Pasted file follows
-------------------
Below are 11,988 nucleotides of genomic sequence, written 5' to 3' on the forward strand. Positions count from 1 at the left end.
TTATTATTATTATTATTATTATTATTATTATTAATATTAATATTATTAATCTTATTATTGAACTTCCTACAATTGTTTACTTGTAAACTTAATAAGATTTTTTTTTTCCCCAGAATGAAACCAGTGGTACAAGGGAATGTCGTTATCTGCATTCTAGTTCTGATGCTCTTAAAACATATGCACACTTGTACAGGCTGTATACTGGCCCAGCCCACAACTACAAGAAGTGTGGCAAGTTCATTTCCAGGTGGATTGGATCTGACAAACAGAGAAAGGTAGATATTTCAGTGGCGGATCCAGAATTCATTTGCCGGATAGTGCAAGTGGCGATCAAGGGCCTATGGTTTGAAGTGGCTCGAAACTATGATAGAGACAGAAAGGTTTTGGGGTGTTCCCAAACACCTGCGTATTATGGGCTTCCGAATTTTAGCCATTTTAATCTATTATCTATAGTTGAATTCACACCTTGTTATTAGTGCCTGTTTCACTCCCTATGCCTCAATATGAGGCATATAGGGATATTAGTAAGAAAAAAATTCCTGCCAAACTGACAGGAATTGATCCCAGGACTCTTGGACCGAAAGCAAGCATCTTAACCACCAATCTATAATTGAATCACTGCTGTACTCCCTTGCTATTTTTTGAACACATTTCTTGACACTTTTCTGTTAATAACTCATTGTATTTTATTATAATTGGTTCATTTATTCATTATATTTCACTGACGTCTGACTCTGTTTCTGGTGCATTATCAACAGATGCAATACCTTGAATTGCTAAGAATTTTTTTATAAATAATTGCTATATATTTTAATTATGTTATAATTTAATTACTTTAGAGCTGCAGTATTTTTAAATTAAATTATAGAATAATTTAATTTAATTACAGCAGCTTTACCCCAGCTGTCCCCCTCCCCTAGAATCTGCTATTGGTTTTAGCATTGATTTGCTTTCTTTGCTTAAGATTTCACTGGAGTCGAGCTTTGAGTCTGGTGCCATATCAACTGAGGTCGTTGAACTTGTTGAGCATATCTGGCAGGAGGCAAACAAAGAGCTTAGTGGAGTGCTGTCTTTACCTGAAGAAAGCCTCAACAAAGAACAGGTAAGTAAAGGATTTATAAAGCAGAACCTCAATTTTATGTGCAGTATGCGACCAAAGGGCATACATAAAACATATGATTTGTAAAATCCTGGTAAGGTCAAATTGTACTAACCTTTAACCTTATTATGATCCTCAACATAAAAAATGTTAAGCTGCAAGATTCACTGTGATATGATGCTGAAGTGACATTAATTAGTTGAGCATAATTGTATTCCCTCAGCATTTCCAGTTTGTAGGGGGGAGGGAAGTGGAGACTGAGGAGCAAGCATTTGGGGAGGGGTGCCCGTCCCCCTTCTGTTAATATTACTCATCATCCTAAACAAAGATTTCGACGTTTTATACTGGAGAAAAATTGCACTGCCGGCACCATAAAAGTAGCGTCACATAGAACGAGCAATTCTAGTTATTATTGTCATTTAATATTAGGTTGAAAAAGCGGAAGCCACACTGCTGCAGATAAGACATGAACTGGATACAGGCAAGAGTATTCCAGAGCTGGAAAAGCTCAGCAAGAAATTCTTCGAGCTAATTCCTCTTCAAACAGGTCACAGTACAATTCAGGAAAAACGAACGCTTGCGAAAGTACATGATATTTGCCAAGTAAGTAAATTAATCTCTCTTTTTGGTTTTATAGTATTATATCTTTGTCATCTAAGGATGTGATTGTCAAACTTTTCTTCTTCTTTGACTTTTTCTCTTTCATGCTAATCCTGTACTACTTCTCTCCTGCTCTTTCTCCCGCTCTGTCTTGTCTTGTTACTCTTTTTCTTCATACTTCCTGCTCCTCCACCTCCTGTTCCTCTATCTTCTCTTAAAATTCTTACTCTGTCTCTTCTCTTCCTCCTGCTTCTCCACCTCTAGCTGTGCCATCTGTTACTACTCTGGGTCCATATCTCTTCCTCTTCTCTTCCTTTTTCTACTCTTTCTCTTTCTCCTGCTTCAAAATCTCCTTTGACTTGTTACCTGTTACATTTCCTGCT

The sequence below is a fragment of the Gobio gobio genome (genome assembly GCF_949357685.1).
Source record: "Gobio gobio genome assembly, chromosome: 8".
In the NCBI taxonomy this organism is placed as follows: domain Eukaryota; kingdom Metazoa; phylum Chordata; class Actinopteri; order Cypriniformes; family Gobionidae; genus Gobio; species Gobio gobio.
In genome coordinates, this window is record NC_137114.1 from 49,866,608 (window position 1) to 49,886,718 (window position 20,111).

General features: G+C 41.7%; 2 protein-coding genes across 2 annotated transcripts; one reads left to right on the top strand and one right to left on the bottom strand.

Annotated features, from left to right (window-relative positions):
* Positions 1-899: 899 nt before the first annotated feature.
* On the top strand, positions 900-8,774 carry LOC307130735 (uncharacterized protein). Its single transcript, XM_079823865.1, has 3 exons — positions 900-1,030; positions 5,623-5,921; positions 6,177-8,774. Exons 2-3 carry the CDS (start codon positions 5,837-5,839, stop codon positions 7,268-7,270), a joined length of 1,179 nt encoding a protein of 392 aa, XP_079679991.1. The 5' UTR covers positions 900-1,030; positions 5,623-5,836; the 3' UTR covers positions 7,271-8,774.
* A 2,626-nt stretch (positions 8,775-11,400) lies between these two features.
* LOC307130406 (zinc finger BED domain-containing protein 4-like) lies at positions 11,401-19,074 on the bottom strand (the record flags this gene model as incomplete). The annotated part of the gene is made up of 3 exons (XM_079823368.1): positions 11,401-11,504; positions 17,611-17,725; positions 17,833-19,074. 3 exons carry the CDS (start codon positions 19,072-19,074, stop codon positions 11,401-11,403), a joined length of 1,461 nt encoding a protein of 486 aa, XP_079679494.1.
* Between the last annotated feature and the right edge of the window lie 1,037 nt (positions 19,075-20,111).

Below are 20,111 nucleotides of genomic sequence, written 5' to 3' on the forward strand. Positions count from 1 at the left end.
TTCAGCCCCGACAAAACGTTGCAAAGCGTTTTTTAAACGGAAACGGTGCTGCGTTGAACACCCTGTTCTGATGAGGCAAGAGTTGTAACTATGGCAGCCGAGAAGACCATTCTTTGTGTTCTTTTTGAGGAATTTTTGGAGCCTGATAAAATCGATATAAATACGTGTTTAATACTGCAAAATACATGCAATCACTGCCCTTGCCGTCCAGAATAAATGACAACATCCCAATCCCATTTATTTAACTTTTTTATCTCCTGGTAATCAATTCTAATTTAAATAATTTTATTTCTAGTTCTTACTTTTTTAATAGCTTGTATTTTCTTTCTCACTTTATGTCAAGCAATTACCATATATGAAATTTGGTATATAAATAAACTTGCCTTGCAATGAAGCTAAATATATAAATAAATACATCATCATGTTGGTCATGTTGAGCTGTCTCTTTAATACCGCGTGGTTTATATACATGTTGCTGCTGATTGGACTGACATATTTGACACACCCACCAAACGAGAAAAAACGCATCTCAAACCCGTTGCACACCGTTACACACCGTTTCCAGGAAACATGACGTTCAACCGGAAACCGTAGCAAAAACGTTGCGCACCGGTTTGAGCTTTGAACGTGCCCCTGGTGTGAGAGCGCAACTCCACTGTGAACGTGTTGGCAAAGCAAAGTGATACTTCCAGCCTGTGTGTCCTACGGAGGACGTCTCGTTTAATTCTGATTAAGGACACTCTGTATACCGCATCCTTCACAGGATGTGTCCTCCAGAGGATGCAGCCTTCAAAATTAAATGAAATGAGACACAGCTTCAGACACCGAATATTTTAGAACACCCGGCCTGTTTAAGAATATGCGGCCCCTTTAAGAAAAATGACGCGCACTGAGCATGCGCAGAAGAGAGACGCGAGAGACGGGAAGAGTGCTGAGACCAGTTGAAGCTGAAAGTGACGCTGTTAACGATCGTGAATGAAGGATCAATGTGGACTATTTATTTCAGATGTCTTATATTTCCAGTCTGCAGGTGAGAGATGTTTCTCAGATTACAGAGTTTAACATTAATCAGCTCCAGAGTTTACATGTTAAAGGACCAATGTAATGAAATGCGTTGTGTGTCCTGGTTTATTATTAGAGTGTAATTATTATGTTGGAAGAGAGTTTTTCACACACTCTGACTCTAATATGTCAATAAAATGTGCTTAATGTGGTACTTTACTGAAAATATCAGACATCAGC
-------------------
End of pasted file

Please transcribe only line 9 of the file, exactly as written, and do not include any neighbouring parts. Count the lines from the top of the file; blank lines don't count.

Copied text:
* Positions 1-899: 899 nt before the first annotated feature.